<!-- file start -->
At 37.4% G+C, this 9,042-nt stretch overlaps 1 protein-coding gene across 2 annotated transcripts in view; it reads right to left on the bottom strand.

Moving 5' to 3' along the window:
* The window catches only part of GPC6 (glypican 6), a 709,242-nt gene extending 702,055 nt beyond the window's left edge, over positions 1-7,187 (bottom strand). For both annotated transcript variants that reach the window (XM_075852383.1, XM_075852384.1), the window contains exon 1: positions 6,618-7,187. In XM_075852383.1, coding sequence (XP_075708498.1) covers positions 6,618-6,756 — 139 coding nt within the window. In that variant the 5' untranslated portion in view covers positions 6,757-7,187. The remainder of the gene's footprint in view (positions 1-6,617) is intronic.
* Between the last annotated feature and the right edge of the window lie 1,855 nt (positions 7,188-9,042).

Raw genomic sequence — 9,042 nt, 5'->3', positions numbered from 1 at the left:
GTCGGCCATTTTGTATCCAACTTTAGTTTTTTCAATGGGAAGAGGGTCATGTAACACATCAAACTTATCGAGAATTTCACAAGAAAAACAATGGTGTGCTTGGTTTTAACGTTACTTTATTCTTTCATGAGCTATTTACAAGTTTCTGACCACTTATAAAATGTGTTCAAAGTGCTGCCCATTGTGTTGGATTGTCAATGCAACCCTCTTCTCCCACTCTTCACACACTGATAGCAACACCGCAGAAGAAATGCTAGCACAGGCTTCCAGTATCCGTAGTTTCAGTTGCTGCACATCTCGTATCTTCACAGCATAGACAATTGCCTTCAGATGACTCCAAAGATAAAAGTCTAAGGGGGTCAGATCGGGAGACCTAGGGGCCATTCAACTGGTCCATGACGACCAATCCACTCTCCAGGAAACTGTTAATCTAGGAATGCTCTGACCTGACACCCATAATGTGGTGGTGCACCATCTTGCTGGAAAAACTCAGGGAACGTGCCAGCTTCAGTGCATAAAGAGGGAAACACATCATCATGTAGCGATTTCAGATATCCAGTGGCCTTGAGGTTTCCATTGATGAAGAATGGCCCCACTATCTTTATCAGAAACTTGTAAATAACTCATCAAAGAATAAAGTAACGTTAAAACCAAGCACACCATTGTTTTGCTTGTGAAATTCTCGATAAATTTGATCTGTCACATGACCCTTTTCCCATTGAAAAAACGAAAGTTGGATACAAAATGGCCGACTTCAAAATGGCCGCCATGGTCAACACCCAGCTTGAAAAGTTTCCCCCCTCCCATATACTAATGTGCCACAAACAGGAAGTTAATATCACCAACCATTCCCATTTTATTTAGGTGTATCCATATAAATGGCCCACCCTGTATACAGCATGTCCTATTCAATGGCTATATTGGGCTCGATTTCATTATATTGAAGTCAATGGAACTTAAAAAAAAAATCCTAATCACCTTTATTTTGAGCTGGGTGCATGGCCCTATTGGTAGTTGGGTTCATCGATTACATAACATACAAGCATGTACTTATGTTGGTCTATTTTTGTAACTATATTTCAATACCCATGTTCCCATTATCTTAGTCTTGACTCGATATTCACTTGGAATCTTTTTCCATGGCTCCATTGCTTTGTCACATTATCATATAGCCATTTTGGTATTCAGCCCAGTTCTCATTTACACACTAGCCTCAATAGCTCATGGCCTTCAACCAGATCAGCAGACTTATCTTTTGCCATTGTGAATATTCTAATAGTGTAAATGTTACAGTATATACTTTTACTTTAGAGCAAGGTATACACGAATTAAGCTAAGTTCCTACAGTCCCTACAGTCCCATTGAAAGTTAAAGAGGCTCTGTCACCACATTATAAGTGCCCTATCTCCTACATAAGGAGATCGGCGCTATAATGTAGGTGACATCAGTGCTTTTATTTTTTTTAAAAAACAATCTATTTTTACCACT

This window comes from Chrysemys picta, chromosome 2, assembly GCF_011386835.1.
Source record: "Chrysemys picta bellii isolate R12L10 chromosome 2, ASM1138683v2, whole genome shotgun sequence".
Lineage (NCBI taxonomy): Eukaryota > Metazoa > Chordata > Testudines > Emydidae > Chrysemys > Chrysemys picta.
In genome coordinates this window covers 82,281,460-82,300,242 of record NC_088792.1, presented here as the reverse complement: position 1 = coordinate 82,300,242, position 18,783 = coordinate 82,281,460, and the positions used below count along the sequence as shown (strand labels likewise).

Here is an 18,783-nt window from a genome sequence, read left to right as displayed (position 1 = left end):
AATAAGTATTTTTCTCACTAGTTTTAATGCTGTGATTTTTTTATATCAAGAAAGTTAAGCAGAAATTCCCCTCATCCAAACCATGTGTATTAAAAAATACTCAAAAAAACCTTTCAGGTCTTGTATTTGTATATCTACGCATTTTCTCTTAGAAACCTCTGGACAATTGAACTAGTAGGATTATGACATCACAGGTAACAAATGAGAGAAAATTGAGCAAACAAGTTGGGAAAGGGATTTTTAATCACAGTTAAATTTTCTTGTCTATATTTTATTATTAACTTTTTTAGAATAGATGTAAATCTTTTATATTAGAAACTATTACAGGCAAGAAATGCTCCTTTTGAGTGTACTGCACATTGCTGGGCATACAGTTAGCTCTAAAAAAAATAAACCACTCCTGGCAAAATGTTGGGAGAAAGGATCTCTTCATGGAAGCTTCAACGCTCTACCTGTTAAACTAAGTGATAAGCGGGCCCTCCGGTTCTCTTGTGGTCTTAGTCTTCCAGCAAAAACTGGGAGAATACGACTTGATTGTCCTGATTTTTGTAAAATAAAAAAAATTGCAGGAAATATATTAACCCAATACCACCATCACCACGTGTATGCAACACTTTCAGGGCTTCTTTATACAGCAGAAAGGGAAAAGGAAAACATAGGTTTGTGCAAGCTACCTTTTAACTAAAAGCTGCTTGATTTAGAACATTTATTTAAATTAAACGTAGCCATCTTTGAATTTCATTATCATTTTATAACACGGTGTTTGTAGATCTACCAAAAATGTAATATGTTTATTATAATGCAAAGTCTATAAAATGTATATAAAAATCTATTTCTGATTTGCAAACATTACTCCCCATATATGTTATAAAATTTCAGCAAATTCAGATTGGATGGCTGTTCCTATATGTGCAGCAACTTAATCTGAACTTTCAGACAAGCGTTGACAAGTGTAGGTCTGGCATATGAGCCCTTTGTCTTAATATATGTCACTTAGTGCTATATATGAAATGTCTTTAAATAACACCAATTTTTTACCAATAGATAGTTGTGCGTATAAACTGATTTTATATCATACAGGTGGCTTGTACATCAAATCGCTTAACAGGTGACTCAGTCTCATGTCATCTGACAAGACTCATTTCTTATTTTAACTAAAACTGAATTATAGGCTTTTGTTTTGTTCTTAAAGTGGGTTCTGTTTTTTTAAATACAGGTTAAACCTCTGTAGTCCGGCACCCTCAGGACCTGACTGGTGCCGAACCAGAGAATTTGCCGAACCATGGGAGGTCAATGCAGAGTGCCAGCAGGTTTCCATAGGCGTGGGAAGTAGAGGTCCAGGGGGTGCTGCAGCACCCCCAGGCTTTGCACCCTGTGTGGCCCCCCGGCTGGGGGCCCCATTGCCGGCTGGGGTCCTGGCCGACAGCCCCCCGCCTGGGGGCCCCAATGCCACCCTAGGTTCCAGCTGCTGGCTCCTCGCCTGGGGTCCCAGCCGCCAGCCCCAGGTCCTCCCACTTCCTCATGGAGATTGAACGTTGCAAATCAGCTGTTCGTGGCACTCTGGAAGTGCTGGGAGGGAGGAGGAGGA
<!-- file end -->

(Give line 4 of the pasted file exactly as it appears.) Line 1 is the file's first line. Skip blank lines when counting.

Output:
* Between the last annotated feature and the right edge of the window lie 1,855 nt (positions 7,188-9,042).